Wow, you're right! This is OT, but for those interested, read through this report from the EPA [epa.gov].

            A short quote: "Since 1975, the fuel economy of the combined car and light truck fleet has moved through several phases: (1) a rapid increase from 1975 to the mid-1980s, (2) a slow increase extending into the late 1980s, (3) a decline fro
          • Re:First things (Score:5, Informative)

            by badasscat (563442) <basscadet75@yahoo.STRAWcom minus berry> on Thursday December 09, 2004 @06:42PM (#11046893)
            There are just a huge number of misconceptions about the Japanese flying around here. Some of it's understandable, but I'm gonna try to counter what I can.

            The Japanese, especially the young ones, have huge disposable incomes, as a result of a culture where it's normal to share a tiny apartment in the city with other families. Because of this, they tend not to invest of their incomes in more permanent things, like houses.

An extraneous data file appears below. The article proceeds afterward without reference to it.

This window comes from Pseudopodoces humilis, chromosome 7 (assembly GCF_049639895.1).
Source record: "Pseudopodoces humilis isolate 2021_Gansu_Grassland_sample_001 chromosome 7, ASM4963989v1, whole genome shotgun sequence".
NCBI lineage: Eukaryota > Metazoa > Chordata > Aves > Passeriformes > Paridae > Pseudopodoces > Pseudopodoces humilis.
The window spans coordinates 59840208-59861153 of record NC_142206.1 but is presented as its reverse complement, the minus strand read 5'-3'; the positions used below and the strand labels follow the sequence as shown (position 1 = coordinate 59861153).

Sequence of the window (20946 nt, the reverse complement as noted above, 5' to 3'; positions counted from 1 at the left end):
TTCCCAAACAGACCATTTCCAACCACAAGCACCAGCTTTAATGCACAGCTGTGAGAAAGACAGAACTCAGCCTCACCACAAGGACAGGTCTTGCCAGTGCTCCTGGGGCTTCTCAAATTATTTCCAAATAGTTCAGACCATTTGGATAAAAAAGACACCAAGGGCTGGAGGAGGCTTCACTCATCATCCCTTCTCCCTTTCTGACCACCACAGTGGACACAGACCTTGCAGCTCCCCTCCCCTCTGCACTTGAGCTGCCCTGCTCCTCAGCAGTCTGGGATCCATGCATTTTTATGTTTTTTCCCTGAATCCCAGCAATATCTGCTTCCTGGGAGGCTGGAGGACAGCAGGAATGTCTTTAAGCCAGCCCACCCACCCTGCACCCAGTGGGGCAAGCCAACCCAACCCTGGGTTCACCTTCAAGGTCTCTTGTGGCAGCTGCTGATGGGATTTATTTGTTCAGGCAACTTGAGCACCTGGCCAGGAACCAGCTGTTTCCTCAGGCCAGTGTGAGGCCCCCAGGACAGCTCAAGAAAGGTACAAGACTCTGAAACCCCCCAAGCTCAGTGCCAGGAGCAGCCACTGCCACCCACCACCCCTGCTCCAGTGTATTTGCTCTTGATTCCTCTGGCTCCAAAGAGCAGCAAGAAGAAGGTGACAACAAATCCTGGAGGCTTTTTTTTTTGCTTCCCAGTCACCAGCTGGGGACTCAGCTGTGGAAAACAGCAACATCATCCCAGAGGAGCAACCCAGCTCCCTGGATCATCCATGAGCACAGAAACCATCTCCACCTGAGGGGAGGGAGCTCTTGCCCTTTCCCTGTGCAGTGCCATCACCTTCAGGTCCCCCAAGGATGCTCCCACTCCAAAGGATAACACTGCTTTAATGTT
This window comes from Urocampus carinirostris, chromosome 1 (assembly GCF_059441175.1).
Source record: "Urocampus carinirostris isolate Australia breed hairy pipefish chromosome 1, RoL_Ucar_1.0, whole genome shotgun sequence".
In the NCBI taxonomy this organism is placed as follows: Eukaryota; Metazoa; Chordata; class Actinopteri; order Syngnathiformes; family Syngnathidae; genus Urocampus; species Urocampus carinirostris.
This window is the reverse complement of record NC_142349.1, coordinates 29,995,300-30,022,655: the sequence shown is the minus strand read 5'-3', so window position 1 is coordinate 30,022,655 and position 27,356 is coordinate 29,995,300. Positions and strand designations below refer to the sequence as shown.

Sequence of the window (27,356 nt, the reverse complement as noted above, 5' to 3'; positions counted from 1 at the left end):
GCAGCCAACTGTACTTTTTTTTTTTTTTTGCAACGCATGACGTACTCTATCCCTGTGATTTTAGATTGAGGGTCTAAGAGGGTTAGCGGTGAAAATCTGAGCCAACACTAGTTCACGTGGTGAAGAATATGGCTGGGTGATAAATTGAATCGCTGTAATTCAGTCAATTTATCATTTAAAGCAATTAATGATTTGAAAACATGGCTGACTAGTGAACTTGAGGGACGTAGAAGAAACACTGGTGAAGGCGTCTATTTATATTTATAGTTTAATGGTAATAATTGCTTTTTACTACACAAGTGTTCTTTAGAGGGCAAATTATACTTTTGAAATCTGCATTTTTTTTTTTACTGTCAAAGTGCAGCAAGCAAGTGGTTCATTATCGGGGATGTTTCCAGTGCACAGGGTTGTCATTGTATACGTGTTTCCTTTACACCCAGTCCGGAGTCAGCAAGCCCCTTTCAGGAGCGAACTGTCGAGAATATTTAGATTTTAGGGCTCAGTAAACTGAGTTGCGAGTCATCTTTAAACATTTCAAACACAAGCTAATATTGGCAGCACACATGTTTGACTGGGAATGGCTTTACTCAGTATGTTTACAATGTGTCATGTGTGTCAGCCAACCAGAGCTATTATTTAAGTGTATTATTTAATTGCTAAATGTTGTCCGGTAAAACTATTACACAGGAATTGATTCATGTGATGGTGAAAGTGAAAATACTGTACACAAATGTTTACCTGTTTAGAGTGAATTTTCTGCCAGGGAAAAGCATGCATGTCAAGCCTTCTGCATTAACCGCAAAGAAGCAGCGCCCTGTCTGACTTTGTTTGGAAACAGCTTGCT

Home ownership in Japan is only about 6% lower than it is in the United States. It's a fallacy that they all live in tiny little apartments - or that they all rent those apartments. Many city apartments are owned, not rented, and there are plenty of less urbanized areas just as there are here, with single-family homes. According to UN statistics, the ratio of urban to rural living is virtually the same in the US and Japan.

            (I actually think people forget just how urban the United States is in discussions like this as much as they fail to realize how rural or suburban much of Japan is.)

            In fact, the overall savings rate in Japan is much higher [ecb.int] than it is in the United States (though the rate has been falling over time in both countries). So this idea that they just spend all of their disposable income on gadgets is wrong. They actually spend less money on gadgets than we do.

    • True, but let's put this into perspective.

      Pentium Xeon, Itanic, AMD-64 with Hypertransport, PowerPC, Sparc...

      Windows 2003, OSX, FreeBSD, Solaris, AIX, OS390...

      SQLServer, DB2, Oracle, Informix...

      AS400, S390, Clariion, E15000...

      Ford F-350, Chevy CK 3500, Dodge Hemmy Ram...

      John Deere, Navistar, Cummings Diesel...

      NASCAR, Bass Fishing, NCAA Tournament, Superbowl, Budweiser, Miller, Hot Chicks...